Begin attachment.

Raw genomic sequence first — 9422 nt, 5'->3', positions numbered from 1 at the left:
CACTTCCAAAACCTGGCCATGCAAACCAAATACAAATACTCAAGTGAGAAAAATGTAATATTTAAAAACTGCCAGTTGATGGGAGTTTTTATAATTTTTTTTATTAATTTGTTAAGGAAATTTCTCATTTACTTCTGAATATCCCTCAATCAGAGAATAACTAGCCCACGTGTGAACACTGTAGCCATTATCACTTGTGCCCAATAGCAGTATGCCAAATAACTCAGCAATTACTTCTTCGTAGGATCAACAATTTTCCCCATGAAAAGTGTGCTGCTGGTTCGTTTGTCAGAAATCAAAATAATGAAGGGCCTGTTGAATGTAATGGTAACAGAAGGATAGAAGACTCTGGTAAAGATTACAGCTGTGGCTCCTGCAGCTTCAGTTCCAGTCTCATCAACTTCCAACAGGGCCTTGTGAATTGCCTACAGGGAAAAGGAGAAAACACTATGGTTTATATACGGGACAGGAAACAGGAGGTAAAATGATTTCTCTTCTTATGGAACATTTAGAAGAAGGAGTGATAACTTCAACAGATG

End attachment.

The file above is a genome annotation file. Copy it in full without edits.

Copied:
Raw genomic sequence first — 9422 nt, 5'->3', positions numbered from 1 at the left:
CACTTCCAAAACCTGGCCATGCAAACCAAATACAAATACTCAAGTGAGAAAAATGTAATATTTAAAAACTGCCAGTTGATGGGAGTTTTTATAATTTTTTTTATTAATTTGTTAAGGAAATTTCTCATTTACTTCTGAATATCCCTCAATCAGAGAATAACTAGCCCACGTGTGAACACTGTAGCCATTATCACTTGTGCCCAATAGCAGTATGCCAAATAACTCAGCAATTACTTCTTCGTAGGATCAACAATTTTCCCCATGAAAAGTGTGCTGCTGGTTCGTTTGTCAGAAATCAAAATAATGAAGGGCCTGTTGAATGTAATGGTAACAGAAGGATAGAAGACTCTGGTAAAGATTACAGCTGTGGCTCCTGCAGCTTCAGTTCCAGTCTCATCAACTTCCAACAGGGCCTTGTGAATTGCCTACAGGGAAAAGGAGAAAACACTATGGTTTATATACGGGACAGGAAACAGGAGGTAAAATGATTTCTCTTCTTATGGAACATTTAGAAGAAGGAGTGATAACTTCAACAGATG